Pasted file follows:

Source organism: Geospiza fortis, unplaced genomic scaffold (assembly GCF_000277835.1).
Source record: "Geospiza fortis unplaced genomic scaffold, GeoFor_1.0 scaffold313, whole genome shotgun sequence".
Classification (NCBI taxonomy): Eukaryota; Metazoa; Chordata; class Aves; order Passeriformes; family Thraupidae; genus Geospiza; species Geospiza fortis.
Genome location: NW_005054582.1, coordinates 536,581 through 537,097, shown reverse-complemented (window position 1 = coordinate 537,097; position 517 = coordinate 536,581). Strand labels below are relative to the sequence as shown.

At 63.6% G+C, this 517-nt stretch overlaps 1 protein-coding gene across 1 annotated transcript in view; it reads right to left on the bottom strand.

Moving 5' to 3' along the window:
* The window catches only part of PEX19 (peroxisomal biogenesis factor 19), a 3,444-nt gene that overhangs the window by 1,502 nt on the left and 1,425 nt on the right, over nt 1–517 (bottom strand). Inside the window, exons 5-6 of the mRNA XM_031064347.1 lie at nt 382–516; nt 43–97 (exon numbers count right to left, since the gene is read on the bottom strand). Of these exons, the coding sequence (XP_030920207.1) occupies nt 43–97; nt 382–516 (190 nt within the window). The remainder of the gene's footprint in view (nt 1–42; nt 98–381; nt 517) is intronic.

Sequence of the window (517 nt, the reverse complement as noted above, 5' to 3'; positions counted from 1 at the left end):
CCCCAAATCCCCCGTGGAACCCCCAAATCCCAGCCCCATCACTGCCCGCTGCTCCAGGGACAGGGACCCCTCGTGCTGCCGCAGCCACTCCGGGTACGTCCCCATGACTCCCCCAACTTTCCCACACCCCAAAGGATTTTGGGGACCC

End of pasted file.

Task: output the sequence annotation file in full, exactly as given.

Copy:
Source organism: Geospiza fortis, unplaced genomic scaffold (assembly GCF_000277835.1).
Source record: "Geospiza fortis unplaced genomic scaffold, GeoFor_1.0 scaffold313, whole genome shotgun sequence".
Classification (NCBI taxonomy): Eukaryota; Metazoa; Chordata; class Aves; order Passeriformes; family Thraupidae; genus Geospiza; species Geospiza fortis.
Genome location: NW_005054582.1, coordinates 536,581 through 537,097, shown reverse-complemented (window position 1 = coordinate 537,097; position 517 = coordinate 536,581). Strand labels below are relative to the sequence as shown.

At 63.6% G+C, this 517-nt stretch overlaps 1 protein-coding gene across 1 annotated transcript in view; it reads right to left on the bottom strand.

Moving 5' to 3' along the window:
* The window catches only part of PEX19 (peroxisomal biogenesis factor 19), a 3,444-nt gene that overhangs the window by 1,502 nt on the left and 1,425 nt on the right, over nt 1–517 (bottom strand). Inside the window, exons 5-6 of the mRNA XM_031064347.1 lie at nt 382–516; nt 43–97 (exon numbers count right to left, since the gene is read on the bottom strand). Of these exons, the coding sequence (XP_030920207.1) occupies nt 43–97; nt 382–516 (190 nt within the window). The remainder of the gene's footprint in view (nt 1–42; nt 98–381; nt 517) is intronic.

Sequence of the window (517 nt, the reverse complement as noted above, 5' to 3'; positions counted from 1 at the left end):
CCCCAAATCCCCCGTGGAACCCCCAAATCCCAGCCCCATCACTGCCCGCTGCTCCAGGGACAGGGACCCCTCGTGCTGCCGCAGCCACTCCGGGTACGTCCCCATGACTCCCCCAACTTTCCCACACCCCAAAGGATTTTGGGGACCC